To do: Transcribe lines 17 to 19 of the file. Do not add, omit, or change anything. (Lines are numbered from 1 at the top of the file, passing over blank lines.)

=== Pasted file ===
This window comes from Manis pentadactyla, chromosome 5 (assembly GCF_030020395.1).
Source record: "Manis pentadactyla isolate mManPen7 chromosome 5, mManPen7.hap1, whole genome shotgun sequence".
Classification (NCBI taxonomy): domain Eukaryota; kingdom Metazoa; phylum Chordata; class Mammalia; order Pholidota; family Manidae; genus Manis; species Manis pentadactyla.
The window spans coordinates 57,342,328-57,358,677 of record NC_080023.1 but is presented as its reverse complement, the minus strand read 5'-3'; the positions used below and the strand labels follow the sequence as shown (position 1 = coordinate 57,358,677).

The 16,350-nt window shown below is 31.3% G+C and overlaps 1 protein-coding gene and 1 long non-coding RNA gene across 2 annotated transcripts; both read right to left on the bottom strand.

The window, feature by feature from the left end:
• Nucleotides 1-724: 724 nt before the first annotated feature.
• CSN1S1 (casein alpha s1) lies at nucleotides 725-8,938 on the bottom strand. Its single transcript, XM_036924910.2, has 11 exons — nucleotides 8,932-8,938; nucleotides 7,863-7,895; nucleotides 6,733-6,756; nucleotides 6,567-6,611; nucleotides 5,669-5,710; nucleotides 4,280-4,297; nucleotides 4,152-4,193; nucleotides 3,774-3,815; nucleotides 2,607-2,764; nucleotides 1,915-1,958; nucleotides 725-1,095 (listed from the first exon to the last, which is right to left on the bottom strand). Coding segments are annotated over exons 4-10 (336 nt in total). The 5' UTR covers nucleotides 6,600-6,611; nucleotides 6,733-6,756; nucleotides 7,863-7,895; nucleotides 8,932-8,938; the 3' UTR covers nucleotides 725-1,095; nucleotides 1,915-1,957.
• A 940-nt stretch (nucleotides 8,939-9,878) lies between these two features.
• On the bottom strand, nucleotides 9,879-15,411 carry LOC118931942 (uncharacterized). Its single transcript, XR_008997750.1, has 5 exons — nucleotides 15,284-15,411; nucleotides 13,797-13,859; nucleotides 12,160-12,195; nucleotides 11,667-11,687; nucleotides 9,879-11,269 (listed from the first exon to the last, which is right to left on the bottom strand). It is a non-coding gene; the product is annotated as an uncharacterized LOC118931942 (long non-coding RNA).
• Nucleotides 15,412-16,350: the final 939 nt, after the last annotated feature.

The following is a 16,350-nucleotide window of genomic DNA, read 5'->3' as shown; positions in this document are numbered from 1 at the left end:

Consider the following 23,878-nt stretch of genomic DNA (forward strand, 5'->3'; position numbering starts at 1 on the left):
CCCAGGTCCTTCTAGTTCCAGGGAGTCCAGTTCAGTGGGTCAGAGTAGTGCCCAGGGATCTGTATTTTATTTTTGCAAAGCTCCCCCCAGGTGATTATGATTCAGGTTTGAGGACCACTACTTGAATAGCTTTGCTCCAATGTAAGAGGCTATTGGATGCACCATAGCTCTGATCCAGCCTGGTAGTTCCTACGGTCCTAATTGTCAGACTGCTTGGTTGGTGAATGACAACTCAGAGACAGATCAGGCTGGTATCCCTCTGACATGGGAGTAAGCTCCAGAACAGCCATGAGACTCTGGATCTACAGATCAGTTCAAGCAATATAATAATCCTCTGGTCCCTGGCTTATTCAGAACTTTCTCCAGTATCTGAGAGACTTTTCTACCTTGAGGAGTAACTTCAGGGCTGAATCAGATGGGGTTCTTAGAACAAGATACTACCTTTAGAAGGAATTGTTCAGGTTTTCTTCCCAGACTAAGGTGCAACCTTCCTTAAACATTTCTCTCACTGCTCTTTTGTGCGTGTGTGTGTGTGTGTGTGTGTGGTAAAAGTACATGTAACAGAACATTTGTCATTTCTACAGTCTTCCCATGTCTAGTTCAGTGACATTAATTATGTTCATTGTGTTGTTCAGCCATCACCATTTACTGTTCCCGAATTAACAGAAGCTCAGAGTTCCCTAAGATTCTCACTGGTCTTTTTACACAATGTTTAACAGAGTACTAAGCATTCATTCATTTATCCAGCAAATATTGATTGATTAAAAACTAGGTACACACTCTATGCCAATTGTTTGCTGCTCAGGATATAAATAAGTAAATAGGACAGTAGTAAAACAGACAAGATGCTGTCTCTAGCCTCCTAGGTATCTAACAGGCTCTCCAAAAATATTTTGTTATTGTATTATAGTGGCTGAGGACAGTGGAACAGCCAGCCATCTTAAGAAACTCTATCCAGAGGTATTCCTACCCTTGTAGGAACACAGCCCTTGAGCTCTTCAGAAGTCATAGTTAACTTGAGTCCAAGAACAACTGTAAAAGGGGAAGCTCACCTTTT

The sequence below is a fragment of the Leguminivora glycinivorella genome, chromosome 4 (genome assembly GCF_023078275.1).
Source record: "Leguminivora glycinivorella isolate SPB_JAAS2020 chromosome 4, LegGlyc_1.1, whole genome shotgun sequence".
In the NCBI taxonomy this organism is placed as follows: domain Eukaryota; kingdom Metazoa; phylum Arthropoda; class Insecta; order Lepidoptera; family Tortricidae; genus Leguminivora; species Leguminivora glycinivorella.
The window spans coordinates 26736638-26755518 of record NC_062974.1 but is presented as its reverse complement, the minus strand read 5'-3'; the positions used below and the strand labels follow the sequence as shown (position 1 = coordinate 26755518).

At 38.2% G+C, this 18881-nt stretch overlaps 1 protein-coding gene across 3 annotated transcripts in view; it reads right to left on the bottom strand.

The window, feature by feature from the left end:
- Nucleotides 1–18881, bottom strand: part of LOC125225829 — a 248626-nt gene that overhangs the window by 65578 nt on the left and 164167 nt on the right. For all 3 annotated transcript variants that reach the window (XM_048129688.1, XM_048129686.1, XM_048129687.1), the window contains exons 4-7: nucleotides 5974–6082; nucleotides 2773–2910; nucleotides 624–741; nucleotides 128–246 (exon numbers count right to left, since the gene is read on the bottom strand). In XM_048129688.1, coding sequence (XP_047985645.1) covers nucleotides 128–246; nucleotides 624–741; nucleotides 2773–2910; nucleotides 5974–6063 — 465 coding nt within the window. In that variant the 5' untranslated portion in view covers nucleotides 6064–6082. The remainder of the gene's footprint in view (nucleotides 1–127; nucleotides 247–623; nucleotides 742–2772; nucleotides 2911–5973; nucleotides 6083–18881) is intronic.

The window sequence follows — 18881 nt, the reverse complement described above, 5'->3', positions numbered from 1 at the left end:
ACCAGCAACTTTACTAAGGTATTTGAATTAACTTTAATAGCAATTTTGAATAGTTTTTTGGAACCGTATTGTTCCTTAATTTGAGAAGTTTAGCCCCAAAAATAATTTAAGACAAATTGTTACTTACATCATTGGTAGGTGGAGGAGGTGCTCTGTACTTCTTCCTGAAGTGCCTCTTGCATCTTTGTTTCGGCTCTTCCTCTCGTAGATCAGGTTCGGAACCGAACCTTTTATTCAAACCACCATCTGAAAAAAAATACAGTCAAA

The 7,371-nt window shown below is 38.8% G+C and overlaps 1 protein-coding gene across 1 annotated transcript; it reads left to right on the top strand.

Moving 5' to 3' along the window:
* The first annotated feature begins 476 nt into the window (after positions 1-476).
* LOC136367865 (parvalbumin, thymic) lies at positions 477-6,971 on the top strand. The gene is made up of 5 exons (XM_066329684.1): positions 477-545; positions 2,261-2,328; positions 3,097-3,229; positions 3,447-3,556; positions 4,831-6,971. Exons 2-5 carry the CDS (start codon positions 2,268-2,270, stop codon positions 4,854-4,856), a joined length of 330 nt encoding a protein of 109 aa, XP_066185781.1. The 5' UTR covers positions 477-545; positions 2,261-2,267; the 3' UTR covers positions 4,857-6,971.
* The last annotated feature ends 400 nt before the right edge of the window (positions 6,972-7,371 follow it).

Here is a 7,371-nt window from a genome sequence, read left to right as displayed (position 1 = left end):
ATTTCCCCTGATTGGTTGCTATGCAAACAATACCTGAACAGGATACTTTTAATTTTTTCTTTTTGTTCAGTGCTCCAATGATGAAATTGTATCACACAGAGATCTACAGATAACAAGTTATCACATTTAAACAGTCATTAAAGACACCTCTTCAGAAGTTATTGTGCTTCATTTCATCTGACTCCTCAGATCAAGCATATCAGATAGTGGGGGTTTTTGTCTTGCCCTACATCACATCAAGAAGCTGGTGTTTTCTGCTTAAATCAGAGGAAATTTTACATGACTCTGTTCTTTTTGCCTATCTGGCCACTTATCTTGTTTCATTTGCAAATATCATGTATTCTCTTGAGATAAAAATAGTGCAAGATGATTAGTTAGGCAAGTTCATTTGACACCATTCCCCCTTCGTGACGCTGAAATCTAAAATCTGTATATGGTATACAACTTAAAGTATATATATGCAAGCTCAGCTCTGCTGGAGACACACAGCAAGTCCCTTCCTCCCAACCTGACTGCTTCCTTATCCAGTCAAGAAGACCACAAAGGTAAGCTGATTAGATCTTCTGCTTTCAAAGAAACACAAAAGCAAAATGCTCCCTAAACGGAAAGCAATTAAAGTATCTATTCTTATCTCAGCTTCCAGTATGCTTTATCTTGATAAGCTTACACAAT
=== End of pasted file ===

In the NCBI taxonomy this organism is placed as follows: domain Eukaryota; kingdom Metazoa; phylum Arthropoda; class Insecta; order Lepidoptera; family Tortricidae; genus Leguminivora; species Leguminivora glycinivorella.
The window spans coordinates 26736638-26755518 of record NC_062974.1 but is presented as its reverse complement, the minus strand read 5'-3'; the positions used below and the strand labels follow the sequence as shown (position 1 = coordinate 26755518).

At 38.2% G+C, this 18881-nt stretch overlaps 1 protein-coding gene across 3 annotated transcripts in view; it reads right to left on the bottom strand.